Who Was Jackie Robinson’s Jackie Robinson?


Robert and I went to see 42 last night. Good film, well worth seeing. There was the tiniest layer of cheese over the movie, and the score was not the least bit subtle. But it was well done, and it captured the essence of his story, at least according to Robinson’s widow.

A church member had told me to be on the lookout for references to faith, and they were certainly there. Branch Rickey (played by Harrison Ford) quotes scripture as a justification for signing Robinson to the Dodgers, though he’s also clear that it’s a good long-term business decision. Loved the line at the beginning: “Robinson’s a Methodist! I’m a Methodist! God’s a Methodist!”

During their first meeting, Rickey talks to Robinson about how he is to respond to the racist vitriol that will come—he cannot fight back, even if provoked, because he will inevitably be deemed the instigator by a wary and suspicious public. His job is to play ball and to do it well. (Which he does… and there are clear elements of the trickster in the way Robinson toys with the pitchers when stealing bases.)

Jackie Robinson: You want a player who doesn’t have the guts to fight back?

Branch Rickey: No. I want a player who’s got the guts not to fight back.

This idea is connected explicitly to Jesus’ teachings later on during a conversation between the two characters.

Given the Christian images that wove throughout the movie, I longed for just one scene of Jackie Robinson in church. It’s not that I need that validation as a Christian or anything. But there is no real sense of the community Jackie grows out of. Whenever we see him in the movie, he’s either on the field, with Rickey, or with his wife.

We see him inspiring countless African-Americans at the time (and it was cool to read that one of the most “Hollywood” moments of the story, involving a young boy at a train station as Robinson and the team pull away, was based in reality). But who inspired and sustained Jackie Robinson? Who did he look to for support? During the torrent of abuse, the pitches thrown at him, the petitions circulating behind his back, was there a community that he leaned on?

Even trailblazers need a community.

As I wrote last week, John Lewis talked recently about the training the civil rights activists received around non-violent resistance to racist attitudes and barriers. That kind of training didn’t spring fully formed in the 1950s, post-Robinson; it rises from a long history and a deep grounding in the stories of liberation in the Bible. I understand that in a movie you have to be economical with the story, but it felt a bit strained for Rickey, an old white guy, to be Robinson’s sole mentor helping him along the way. (Though I loved the character.)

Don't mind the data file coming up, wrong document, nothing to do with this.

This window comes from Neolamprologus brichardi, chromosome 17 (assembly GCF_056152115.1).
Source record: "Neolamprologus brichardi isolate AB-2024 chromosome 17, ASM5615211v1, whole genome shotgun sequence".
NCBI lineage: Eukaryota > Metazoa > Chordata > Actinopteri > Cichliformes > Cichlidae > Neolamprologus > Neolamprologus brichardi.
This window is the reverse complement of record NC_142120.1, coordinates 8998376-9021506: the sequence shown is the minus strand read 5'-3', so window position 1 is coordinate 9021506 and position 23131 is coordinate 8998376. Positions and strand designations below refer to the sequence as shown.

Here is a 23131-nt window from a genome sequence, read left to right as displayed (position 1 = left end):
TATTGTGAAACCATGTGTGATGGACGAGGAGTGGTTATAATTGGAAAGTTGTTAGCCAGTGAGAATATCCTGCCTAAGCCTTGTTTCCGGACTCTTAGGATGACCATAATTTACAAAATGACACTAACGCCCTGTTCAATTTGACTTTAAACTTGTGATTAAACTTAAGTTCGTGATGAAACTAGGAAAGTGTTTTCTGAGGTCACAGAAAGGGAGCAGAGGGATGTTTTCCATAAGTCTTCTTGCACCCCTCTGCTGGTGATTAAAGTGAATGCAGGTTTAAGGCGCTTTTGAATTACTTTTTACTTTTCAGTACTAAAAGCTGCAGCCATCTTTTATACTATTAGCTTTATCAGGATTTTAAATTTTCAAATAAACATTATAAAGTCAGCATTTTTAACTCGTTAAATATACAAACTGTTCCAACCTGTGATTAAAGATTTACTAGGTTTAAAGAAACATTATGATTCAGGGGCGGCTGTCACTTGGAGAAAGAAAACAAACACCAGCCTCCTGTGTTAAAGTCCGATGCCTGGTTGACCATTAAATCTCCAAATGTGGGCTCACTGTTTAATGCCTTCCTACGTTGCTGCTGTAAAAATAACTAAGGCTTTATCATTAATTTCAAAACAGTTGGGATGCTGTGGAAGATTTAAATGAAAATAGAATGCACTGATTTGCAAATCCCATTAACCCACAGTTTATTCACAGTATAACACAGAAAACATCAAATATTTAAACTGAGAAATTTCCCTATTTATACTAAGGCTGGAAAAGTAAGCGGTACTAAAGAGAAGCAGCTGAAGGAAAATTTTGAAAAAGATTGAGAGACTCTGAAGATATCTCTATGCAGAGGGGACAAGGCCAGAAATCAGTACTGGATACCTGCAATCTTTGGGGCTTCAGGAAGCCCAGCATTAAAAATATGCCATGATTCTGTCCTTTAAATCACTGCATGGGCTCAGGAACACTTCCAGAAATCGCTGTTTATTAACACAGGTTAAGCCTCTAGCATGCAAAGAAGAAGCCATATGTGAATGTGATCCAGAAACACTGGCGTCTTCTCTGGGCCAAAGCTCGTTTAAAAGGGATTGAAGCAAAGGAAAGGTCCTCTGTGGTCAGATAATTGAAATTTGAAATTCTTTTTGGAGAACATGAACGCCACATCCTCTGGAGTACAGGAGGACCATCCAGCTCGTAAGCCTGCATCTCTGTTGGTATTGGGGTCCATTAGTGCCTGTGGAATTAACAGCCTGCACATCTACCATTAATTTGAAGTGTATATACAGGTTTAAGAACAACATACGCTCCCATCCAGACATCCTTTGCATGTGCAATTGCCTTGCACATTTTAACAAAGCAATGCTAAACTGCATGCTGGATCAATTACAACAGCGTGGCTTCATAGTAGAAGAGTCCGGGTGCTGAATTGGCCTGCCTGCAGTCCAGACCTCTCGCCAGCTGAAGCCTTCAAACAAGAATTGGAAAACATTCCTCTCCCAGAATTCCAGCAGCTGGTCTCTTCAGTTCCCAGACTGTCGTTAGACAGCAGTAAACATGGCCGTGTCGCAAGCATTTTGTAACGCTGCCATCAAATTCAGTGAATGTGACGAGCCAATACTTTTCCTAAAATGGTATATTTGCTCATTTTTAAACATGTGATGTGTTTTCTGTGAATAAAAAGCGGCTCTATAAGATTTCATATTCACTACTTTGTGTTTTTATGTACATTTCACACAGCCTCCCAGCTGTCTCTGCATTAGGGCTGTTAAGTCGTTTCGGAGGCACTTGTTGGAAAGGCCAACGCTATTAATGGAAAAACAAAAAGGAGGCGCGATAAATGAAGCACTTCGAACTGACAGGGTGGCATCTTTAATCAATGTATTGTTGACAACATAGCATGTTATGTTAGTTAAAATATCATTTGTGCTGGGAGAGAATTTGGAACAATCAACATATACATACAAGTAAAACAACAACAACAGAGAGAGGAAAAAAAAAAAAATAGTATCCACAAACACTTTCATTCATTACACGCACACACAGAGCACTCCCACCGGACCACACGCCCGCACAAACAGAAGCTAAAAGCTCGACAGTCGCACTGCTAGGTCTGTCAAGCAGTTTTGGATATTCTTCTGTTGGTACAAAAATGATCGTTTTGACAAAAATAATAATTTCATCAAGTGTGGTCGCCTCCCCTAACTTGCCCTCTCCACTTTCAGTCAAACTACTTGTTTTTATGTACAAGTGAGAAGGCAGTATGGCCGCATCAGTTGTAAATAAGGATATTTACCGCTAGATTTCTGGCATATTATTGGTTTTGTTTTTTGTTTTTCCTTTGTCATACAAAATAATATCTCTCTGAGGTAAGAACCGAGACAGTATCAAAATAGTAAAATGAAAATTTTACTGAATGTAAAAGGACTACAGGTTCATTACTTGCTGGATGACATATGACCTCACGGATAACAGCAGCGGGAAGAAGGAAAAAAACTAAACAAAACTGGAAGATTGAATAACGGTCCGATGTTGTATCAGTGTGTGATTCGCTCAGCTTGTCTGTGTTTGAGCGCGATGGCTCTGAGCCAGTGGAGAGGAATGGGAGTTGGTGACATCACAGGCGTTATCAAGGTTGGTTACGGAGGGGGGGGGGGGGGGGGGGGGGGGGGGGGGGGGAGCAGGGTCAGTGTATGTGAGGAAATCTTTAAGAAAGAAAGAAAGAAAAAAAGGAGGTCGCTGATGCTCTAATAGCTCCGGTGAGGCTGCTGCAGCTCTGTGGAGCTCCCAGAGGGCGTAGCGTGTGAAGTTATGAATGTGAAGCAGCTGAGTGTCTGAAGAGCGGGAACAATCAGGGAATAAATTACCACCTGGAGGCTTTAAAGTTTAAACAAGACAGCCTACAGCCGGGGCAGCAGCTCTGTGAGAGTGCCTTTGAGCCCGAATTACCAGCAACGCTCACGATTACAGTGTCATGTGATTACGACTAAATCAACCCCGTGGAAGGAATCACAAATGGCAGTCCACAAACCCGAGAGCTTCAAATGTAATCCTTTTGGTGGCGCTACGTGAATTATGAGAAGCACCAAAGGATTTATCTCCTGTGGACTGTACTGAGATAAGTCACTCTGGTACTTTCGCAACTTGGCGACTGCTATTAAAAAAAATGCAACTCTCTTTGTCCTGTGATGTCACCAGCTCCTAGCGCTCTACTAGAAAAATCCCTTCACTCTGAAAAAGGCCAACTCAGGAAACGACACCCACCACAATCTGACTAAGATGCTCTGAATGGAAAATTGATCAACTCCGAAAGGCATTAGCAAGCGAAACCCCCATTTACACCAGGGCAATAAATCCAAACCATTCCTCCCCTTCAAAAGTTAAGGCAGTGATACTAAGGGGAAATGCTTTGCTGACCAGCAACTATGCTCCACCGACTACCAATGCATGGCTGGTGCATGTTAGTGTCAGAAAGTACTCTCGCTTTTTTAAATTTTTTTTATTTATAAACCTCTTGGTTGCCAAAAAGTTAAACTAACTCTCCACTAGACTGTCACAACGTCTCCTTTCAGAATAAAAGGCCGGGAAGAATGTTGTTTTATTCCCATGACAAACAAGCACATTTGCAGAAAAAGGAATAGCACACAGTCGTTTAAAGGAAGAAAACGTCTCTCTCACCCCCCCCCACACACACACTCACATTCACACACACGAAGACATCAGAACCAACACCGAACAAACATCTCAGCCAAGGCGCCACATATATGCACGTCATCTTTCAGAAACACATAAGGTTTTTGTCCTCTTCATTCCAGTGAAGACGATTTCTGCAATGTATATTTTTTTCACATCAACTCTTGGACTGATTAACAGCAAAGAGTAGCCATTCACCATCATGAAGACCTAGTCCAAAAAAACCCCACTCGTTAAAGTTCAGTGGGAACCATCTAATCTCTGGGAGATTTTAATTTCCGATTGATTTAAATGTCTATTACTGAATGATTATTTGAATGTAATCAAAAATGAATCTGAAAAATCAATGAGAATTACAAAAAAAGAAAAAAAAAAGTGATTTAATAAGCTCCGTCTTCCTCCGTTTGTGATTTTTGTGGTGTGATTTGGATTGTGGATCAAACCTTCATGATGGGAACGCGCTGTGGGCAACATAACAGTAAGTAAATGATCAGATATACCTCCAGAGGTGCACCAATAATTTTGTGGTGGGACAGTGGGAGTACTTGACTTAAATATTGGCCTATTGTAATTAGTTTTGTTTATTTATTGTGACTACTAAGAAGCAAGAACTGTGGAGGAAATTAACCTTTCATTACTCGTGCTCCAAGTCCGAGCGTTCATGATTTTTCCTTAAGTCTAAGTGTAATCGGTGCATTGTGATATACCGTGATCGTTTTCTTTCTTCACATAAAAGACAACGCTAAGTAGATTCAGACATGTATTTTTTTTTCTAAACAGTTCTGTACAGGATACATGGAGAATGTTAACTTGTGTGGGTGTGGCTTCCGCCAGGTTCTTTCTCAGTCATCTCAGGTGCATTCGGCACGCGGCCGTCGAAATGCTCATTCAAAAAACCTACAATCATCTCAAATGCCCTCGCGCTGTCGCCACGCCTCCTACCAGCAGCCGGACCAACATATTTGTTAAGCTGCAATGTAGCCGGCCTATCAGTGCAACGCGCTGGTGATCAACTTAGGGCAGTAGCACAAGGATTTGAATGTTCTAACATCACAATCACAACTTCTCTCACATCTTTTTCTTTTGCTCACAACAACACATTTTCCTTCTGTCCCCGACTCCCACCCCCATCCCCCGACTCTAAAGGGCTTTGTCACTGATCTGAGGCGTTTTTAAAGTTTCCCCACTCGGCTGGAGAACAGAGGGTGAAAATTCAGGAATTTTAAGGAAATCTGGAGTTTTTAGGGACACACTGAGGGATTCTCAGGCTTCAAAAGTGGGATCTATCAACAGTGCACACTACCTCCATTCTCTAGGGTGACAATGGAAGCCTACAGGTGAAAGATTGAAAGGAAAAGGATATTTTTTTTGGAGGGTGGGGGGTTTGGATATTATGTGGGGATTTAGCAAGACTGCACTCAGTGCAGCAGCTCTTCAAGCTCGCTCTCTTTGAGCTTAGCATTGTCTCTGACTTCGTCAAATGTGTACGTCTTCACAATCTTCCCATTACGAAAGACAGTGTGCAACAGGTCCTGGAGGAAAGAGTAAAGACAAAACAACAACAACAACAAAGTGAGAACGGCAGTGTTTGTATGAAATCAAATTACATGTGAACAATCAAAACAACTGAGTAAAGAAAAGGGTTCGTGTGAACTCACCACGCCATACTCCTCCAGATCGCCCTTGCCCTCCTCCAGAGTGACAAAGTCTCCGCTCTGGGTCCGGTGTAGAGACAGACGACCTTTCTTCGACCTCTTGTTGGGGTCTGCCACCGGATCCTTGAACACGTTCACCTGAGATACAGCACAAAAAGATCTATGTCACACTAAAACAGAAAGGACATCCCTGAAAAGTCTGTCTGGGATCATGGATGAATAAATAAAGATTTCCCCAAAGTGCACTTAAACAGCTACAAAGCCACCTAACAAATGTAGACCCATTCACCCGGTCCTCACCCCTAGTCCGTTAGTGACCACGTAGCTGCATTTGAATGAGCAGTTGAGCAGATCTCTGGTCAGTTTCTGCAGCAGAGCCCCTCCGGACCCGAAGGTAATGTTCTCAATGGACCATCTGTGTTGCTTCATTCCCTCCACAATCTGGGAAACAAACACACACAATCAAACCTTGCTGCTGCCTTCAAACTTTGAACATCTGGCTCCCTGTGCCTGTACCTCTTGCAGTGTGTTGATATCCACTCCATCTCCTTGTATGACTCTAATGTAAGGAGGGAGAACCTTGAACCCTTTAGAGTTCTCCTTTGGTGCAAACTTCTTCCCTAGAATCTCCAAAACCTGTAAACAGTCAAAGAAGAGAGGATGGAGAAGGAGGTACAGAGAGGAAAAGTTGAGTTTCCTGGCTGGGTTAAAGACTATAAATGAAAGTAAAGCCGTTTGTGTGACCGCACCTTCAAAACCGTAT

Maybe a Jackie Robinson fan will come along and shed some light—and for all I know the film may be accurate that he was kind of a loner. But there’s a bigger point. I’m always a bit bothered by this kind of portrayal of our heroes. It strikes me as a very American way to tell the story—it’s the bootstrap myth on steroids—but it’s ultimately inadequate. What’s powerful about real-life hero stories is that they tell about real flesh-and-blood people who rise out of a community in a specific time and place. They may see themselves as nothing special, but their gifts and circumstance conspire to thrust them into greatness. Even so, they cannot do it alone.

Not everyone is called to be Jackie Robinson. Heck, not everyone can be Jackie Robinson. But our world needs people to aspire to great things. If the cultural story we tell is of the lone hero, I suspect that most people will choose to sit out because they think they don’t have what it takes. But if we get to stand on the shoulders of others who’ve gone before, I suspect that more people will get to climbing.

7 thoughts on “Who Was Jackie Robinson’s Jackie Robinson?

  1. Alex

    Ah — you are amazing! I’ve needed a hook for the baccalaureate sermon I’m struggling to write. You will be duly quoted.

  2. Bob Braxton

    Can you tie ’em in a knot? Can you tie ’em in a bow? / Can you throw ’em o’er your shoulder

  3. Jennifer

    My husband and I are big baseball fans, and we adored “42.” I think what struck me the most was how hard it must have been to truly DO what Branch Rickey told Jackie Robinson to do. How hard it must have been to almost literally turn the other cheek, as Jesus instructs. And Jackie Robinson had no idea if his situation would ever improve. He just had to keep turning the other cheek, over and over and over again. I can’t even imagine the courage that must have taken.

  4. Rebekah

    Actually, one of the Robinsons’ (yes, the both of them) key experiences is left out of the movie – the year they spent in Montreal before going pro. Montrealers welcomed them, shared meals, sewed baby clothes for pregnant Mrs. R. It was an experience the Robinsons never forgot.

    (And the cynical part of me notes once again the key roles of Canadians are left out – or rewritten, as they were with Argo).

    1. MaryAnn McKibben Dana Post author

      Thank you Rebekah!

      I had seen a reference to this on a website while writing this post. Glad you mentioned it here.

      As for airbrushing the Canadians out… that’s a [not so] proud American tradition as well… #sorry

  5. Andy Acton

    I’m looking forward to seeing 42. Thank you for another thought provoking post. It triggered in my mind some articles I read last year on the self-made man/loner-hero myth. While prevalent in many cultures, it definitely is rampant in American literature-film-TV:





    There’s another one I remember reading about the loner hero myth v. community achievement but can’t for the life of me remember where I saw it and an internet search has become fruitless


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